In 2004, the National Institute of Dental Craniofacial Research invested in two landmark initiatives to first decipher human salivary proteome and then to develop point-of-care microfluidic devices that can assay particular proteins for personalized precision medicine applications. Since then, salivaomics has developed as the integrative study of saliva and its constituents, functions, and related techniques.2 It involves genomics, transcriptomics, proteomics, metabonomics, and microRNA analysis.

Diagnostic Applications of Saliva

Periodontal disease − Periodontal disease is a chronic inflammatory response of the periodontium to bacterial plaque deposited on teeth. Porphyromonas gingivalis is most closely associated with periodontal disease. Salivary biomarkers used for diagnosis and prognosis of periodontal disease include inflammation-mediating enzymes, epithelial keratins, immunoglobulins, salivary ions, and hormones.

Levels of aspartate aminotransferase (AST) and alkaline phosphatase (ALP) are elevated in periodontal disease. AST can be used as a marker to monitor periodontal disease.7 Researchers have developed saliva kits based on an enzyme-linked immunosorbent assay to specifically detect AST in saliva in 90 seconds with 92% sensitivity and 96% specificity.

Caries activity − Saliva has preventive functions like flushing and neutralizing the oral cavity (called salivary clearance).1 The helpful buffers in saliva are directly proportional to flow rate, meaning that low unstimulated salivary flow rate can lead to increased xerostomia, delays clearance of food from the mouth, and increased caries risk.

Salivary pH also plays a role in caries risk. Enamel erosion begins at a pH of 5.5, and caries at 5.2.2 Dental caries prevalence directly correlates to the microbial load of Streptococcus mutans and Lactobacilli in saliva.7

Oral cancer and systemic malignancies − Early diagnosis is key to a good prognosis with any cancer. Somatic mutations of tumor-specific DNA cause the onset and development of malignancy and can be detected in saliva. Research has shown tumor-specific DNA to be positive in 100% of saliva samples of those with oral tumors.

DNA and mKNA are used in the diagnosis of oral squamous cell carcinoma, the most common form of oral cancer. Tumor-specific biomarkers can also be found in saliva for non-small cell lung carcinoma, early and advanced-stage prostate cancer, and breast cancer among others.7

Cardiovascular disease − Cardiovascular disease encompasses a group of disorders of the heart and blood vessels, including atherosclerosis, myocardial infarction, and coronary heart disease. Salivary markers of cardiovascular disease are C-reactive protein (CRP), myoglobin, creatinine kinase myocardial band, and cardiac tropins.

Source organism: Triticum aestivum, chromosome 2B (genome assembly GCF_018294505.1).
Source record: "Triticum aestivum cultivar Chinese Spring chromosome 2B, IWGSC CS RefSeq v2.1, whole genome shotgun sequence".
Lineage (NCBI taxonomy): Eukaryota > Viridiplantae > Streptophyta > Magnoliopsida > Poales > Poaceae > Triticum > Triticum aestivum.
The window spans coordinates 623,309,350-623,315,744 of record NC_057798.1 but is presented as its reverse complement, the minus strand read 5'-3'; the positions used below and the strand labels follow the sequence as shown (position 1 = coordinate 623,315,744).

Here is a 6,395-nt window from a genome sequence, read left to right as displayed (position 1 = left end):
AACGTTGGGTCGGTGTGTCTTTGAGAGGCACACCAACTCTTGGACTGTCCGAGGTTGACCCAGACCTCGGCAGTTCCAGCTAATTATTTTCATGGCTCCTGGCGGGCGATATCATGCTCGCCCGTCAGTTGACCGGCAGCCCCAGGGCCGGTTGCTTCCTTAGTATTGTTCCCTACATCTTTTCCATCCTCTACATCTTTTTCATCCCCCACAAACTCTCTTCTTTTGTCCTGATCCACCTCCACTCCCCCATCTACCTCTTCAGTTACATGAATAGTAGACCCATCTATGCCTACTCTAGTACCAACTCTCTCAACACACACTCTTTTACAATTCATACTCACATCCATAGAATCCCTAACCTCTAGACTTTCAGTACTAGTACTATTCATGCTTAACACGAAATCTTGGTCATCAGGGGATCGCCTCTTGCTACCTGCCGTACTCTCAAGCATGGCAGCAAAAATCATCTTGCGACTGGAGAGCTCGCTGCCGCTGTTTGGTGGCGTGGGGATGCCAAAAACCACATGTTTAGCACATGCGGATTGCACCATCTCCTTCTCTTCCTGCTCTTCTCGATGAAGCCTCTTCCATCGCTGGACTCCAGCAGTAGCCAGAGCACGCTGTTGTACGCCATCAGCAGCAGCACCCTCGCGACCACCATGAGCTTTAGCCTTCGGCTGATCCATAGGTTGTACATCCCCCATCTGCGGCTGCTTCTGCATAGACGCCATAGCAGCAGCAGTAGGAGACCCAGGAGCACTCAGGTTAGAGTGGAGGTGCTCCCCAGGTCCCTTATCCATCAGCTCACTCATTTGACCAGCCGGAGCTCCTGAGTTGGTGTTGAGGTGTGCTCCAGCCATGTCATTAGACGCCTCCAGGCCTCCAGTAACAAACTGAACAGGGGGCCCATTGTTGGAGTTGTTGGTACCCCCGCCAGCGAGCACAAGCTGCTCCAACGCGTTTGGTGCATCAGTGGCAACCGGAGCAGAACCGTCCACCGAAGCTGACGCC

CRP is an inflammatory mediator that is released in response to acute injury or infection. Salivary CRP levels have been found to correlate with plasma CRP levels in blood samples obtained for a population at risk for cardiovascular complications making saliva an acceptable option for preventive testing.7

Viral infections − Diagnosis of viral infections is dependent on salivary biomarkers like viral DNA and RNA, antigens, and antibodies. HIV, hepatitis C, HHV-6 human cytomegalovirus, and HPV are some of the detectable viruses in saliva, in some cases with more sensitivity than in a blood sample.7

Saliva has a high consistency rate (greater than 90%) when compared to nasopharyngeal specimens in the detection of respiratory viruses, including coronaviruses.7. COVID-19, a novel coronavirus, is a kind of viral pneumonia that has been identified in the saliva of infected patients − sometimes up to 29 days after infection.

Saliva can have a pivotal role in human-to-human transmission. Researchers from RUCDR Infinite Biologics at Rutgers University have successfully validated saliva as a viable biosample source for COVID-19, and the FDA recently approved an at-home saliva test (not yet available to the public). Saliva testing for COVID-19 is non-invasive and cost-effective. Adding this point-of-care option may increase testing, early detection, and help to minimize global shortages of swabs.6,7

Autoimmune disorders − Elevated, specific biomarkers in saliva can be the first sign of several autoimmune disorders. Host genome in saliva can also be used with next-generation sequencing to reveal genomic variants to predict the risk of certain health conditions as well.2